Other Verified Observations

Other Verified Observations of Marine Pests

In 1998, a team of New Zealand marine scientists published a consolidated inventory of the non-native and cryptogenic species that had been recorded from New Zealand marine environments (Cranfield et al. 1998). Since that time, the number of records of non-native and cryptogenic marine species recorded in New Zealand has increased substantially as a result of surveys funded by MAF-Biosecurity New Zealand (now the Ministry for Primary Industries), other biodiversity-related research, and reports made by members of the public. An updated review of these records was completed in 2010.

The updated inventory was compiled from published literature, unpublished technical reports, biosecurity databases, records held by the Marine Invasives Taxonomic Service and research taxonomists. The biosecurity databases included records from the Port Biological Baseline Surveys, Marine High Risk Site Surveillance, and vessel biofouling surveys funded by the Ministry for Primary Industries. The inventory also included review by research taxonomists of all 159 taxa listed in the Cranfield et al. (1998) report using contemporary information on the systematics and biogeography of each species.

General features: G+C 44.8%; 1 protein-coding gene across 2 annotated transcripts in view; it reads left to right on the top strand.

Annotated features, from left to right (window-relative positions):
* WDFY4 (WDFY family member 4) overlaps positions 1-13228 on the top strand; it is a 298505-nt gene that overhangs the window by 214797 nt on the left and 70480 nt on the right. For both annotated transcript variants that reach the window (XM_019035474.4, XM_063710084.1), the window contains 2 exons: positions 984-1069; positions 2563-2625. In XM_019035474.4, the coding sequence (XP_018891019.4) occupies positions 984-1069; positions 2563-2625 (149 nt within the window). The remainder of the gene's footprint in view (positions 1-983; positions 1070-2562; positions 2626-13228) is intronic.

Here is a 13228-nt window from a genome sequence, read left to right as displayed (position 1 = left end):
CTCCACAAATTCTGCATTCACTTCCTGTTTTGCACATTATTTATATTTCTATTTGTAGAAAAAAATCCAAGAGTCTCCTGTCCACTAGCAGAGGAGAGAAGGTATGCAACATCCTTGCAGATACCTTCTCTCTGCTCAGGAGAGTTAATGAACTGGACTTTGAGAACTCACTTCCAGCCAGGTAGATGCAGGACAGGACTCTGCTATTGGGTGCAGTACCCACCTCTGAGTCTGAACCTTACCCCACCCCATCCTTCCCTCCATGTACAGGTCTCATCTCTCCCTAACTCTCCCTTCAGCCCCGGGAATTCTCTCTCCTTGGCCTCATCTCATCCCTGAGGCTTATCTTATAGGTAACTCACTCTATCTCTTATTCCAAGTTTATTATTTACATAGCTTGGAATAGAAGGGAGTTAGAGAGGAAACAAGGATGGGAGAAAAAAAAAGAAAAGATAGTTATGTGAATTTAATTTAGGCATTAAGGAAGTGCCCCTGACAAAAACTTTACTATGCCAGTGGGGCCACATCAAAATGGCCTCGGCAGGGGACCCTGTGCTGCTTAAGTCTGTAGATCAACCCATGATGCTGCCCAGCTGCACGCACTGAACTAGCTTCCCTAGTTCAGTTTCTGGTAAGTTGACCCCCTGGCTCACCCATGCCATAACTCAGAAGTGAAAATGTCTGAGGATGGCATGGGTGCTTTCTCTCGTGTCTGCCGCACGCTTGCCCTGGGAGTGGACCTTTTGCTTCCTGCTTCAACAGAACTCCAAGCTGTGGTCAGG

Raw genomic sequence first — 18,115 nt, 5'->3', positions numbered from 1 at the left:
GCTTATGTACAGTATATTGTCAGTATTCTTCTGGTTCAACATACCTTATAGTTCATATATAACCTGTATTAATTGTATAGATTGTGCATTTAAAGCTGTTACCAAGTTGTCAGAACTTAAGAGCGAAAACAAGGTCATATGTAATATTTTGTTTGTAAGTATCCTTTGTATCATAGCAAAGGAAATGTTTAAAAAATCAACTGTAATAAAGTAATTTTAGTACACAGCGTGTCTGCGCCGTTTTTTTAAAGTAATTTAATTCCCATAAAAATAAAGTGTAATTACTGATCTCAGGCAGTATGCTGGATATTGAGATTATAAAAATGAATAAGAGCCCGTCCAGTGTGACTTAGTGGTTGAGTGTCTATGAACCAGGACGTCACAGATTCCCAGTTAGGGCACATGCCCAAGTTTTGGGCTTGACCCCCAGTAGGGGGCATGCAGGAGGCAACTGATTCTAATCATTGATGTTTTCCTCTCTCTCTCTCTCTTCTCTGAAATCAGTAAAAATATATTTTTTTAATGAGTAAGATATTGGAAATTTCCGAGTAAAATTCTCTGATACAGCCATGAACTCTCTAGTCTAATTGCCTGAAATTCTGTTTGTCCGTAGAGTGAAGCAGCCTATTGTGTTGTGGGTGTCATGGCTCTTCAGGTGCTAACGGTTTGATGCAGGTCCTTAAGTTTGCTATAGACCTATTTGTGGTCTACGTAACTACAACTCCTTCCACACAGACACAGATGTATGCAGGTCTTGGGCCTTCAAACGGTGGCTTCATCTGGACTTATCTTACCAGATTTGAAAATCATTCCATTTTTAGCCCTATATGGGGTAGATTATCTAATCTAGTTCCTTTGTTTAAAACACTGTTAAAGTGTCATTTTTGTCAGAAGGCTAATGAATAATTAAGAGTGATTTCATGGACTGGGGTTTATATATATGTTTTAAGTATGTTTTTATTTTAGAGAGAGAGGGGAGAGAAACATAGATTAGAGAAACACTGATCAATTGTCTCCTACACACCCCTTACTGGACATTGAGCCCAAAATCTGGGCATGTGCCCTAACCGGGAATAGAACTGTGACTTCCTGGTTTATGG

Where possible, information was also compiled on the:

  • biosecurity status of each species (i.e. non-native, cryptogenic or native)
  • criteria for assessing biosecurity status (see Chapman and Carlton 1991)
  • date and location of first record in New Zealand
  • likely vectors of introduction to, and spread within New Zealand
  • national and global distributions

The review turned up records for more than 650 non-native and cryptogenic marine species from New Zealand waters. Of these, 298 are thought to be non-native to New Zealand, with the majority (353 species) being of unknown geographic origins (i.e. cryptogenic).

Additional reading

Chapman, J.W.; Carlton, J.T. (1991). A test of criteria for introduced species: the global invasion by the isopod Synidotea laevidorsalis (Miers, 1881). Journal of Crustacean Biology 11: 386-400.

Cranfield, H.; Gordon, D.; Willan, R.; Marshall, B.; Battershill, C.; Francis, M.; Nelson, W.; Glasby, C.; Read, G. (1998). Adventive marine species in New Zealand. NIWA technical report No. 34. Hamilton, NIWA.